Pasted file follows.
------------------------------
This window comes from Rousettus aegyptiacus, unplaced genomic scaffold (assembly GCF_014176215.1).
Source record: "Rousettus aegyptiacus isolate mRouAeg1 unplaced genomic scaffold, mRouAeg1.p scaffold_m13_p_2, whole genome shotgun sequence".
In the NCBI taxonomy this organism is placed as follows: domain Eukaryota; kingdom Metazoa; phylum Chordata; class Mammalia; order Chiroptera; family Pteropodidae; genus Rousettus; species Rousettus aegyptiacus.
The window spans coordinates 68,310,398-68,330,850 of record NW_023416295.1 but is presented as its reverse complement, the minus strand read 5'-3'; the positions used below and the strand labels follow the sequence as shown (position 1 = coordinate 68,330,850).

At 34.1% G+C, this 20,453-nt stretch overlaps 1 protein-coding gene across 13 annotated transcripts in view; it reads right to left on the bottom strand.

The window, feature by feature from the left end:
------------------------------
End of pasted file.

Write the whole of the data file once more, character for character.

This window comes from Rousettus aegyptiacus, unplaced genomic scaffold (assembly GCF_014176215.1).
Source record: "Rousettus aegyptiacus isolate mRouAeg1 unplaced genomic scaffold, mRouAeg1.p scaffold_m13_p_2, whole genome shotgun sequence".
In the NCBI taxonomy this organism is placed as follows: domain Eukaryota; kingdom Metazoa; phylum Chordata; class Mammalia; order Chiroptera; family Pteropodidae; genus Rousettus; species Rousettus aegyptiacus.
The window spans coordinates 68,310,398-68,330,850 of record NW_023416295.1 but is presented as its reverse complement, the minus strand read 5'-3'; the positions used below and the strand labels follow the sequence as shown (position 1 = coordinate 68,330,850).

At 34.1% G+C, this 20,453-nt stretch overlaps 1 protein-coding gene across 13 annotated transcripts in view; it reads right to left on the bottom strand.

The window, feature by feature from the left end: